Prior to Kavanaugh’s exchanges with Harris and Booker, many of the documents that had been made public — including some “confidential” ones that were posted online by Booker to the consternation of Republicans on the Judiciary Committee — dealt with Kavanaugh’s views on Roe v. Wade, the landmark case that legalized abortion.
“Obviously, Roe is part of the underpinning, legally, for many LGBTQ rights cases, including Lawrence v. Texas, which decriminalized consensual sexual relations between people of the same sex,” notes Sarah Warbelow, the legal director of the Human Rights Campaign.
But Warbelow also says that there are many other documents from Kavanaugh’s stint in the Bush White House that have not been released, meaning there may be more information providing insight into Kavanaugh’s beliefs that hasn’t been made public yet.
“He was at the White House for many years, during some of the most consequential events for LGBTQ people,” she says, “including what would have been the White House response to Lawrence v. Texas, over pushing for a federal constitutional amendment, over pushing for state constitutional amendments to ban same-sex couples from marrying, fees that were given to anti-LGBTQ individuals for purposes of promoting their anti-LGBTQ views. So there was a lot going on, that Kavanaugh seems to have been at the center of, but we just don’t have access to those records.”
Earlier this month, Lambda Legal filed eight FOIA requests demanding access to documents from various federal agencies for exactly the kind of information referenced by Warbelow. The organization followed that up with a lawsuit, filed against the Office and Management and Budget, demanding that OMB produce records from Kavanaugh’s time in the Bush White House.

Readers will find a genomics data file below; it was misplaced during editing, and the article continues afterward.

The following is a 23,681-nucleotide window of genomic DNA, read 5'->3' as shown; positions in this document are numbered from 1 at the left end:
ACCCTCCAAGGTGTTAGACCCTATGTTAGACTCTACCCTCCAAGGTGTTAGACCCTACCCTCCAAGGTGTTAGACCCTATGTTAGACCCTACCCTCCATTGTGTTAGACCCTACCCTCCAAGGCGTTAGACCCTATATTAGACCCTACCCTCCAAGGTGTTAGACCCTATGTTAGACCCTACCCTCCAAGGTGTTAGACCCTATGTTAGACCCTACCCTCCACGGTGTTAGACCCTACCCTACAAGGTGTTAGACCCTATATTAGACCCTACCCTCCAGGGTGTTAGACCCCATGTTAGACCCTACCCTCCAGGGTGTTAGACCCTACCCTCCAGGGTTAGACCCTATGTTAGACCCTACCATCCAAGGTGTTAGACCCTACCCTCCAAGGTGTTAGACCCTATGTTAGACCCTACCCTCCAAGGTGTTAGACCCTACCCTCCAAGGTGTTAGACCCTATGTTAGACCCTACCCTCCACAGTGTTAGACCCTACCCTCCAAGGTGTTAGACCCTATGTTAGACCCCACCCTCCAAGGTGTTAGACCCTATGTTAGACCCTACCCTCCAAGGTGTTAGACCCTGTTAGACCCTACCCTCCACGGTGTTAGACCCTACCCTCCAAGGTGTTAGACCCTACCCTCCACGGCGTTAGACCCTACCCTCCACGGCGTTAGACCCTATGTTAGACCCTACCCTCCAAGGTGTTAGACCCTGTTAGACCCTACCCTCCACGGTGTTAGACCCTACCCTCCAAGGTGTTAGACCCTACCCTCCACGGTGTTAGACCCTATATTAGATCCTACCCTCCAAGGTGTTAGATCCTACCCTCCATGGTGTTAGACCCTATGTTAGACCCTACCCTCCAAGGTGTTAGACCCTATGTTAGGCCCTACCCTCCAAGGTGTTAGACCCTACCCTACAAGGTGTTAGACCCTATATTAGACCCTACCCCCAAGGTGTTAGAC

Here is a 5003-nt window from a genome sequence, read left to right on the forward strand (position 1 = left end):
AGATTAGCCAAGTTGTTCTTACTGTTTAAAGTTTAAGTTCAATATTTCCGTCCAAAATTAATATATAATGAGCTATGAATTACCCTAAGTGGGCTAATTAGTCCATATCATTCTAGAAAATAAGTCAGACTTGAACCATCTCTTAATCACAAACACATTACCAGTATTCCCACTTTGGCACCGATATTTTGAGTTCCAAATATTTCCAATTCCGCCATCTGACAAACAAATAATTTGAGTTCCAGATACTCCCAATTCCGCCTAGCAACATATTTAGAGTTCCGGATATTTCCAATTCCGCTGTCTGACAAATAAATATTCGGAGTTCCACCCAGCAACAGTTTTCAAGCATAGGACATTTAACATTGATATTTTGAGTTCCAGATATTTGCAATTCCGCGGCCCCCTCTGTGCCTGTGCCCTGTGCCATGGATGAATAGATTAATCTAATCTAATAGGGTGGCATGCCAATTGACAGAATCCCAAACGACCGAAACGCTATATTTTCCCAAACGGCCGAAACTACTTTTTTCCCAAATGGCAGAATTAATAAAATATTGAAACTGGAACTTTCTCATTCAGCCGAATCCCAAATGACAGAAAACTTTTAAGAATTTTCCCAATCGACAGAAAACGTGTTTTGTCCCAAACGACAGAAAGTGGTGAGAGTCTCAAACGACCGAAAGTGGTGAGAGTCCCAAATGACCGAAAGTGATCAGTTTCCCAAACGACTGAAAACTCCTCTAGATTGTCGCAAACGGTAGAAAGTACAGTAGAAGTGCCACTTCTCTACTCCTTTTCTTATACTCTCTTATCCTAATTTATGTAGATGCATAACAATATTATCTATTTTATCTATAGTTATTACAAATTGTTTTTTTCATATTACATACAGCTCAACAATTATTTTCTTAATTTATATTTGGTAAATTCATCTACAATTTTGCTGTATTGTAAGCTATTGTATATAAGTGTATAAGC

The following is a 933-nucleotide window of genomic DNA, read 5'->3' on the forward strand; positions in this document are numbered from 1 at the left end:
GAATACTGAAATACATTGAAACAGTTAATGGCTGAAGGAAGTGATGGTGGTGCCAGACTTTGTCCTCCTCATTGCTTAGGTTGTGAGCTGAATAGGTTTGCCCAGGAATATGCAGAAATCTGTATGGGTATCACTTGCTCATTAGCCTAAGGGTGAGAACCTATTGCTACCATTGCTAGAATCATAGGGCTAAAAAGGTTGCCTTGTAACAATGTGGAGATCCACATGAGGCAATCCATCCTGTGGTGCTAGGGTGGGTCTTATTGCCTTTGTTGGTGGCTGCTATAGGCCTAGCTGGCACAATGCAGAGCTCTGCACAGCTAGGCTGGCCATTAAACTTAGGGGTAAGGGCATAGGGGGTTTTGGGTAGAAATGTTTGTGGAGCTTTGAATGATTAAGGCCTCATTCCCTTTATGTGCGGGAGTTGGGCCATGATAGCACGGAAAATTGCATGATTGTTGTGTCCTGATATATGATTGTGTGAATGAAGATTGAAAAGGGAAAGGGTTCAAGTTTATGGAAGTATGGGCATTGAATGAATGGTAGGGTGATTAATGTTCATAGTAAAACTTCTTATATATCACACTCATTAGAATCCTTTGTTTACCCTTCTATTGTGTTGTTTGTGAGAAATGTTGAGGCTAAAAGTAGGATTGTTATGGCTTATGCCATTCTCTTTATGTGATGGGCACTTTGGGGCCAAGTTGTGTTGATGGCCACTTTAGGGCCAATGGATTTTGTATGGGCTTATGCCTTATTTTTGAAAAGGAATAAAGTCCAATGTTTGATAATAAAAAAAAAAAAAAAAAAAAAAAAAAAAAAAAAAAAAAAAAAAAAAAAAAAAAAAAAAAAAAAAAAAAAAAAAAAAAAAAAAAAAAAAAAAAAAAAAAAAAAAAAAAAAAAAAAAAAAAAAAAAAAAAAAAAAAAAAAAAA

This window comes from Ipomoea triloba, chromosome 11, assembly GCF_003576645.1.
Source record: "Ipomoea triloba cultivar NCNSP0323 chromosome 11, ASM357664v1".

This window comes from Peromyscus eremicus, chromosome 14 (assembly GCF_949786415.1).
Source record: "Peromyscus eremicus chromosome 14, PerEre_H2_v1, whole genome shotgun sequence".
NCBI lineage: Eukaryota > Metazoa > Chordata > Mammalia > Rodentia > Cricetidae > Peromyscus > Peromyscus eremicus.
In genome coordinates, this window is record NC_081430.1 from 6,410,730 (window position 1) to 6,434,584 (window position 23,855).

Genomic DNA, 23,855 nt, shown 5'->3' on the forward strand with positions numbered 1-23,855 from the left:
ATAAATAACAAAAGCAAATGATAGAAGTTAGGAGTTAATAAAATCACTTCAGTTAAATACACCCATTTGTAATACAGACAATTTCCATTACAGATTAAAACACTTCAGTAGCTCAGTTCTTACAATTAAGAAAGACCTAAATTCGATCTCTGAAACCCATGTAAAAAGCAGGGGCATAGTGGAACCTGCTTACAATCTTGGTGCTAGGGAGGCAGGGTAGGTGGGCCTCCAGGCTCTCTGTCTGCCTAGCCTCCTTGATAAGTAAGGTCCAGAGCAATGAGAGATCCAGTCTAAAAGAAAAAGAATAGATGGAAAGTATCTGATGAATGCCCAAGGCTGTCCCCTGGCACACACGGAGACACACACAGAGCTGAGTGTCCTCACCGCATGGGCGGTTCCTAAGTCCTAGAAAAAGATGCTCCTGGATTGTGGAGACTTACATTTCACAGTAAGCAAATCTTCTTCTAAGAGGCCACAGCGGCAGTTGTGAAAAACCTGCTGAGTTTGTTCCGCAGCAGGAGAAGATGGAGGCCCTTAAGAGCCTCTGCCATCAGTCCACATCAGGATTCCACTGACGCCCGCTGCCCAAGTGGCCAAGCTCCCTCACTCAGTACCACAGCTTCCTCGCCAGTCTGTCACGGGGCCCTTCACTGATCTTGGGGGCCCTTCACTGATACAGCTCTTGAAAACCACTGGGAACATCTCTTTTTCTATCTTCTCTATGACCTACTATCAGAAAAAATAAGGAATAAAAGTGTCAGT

Sasha Buchert, a staff attorney with Lambda Legal, notes that Kavanaugh’s nomination is particularly important, given that he’ll be replacing Justice Anthony Kennedy, who was the deciding vote in several cases expanding LGBTQ protections under law.
“You might not think it matters now, but once a court rule we don’t enjoy those protections that we’ve enjoyed for many years, that means an employer can fire you because you’re gay or trans,” Buchert says.
Buchert says it’s crucial at this moment for LGBTQ people to remain engaged, and — above all — to express their concerns to their U.S. senators who will vote on his nomination. She also rejects the premise that Kavanaugh’s confirmation is a foregone conclusion.
“There have been multiple polls that show he’s the most unpopular judicial nominee since Robert Bork,” she says. “In this 24-hour news cycle, in this administration, with an un-indicted co-conspirator in the White House, and the fact that they have not released so many of the documents [relating to Kavanaugh’s record], it would be irresponsible for the Senate to take a vote on that nominee. So I don’t think it’s a given at all that he’s going to be confirmed.
“There’s still a whole lot of fight left, and what’s going to turn the dial is people getting involved, making a call to their senator, telling them they should oppose him,” says Buchert.
Warbelow also isn’t ready to concede defeat on HRC’s various efforts to block Kavanaugh’s confirmation, which has ranged from lobbying politicians on Capitol Hill to mobilizing its more than 3 million members across the nation to voice their opposition to key senators.
“There is still time for people to make a difference,” she notes. “If they have not reached contacted their senators yet, they should do so. I’m also a big fan of reaching out to who you know. Call your friends and family members who live in swing states or swing districts whose senators need shoring up, and have one call on your behalf. Our friends and families care about us, and they want to see us succeed in the world. So put those calls in. There’s still a chance, there’s still a real opportunity here.”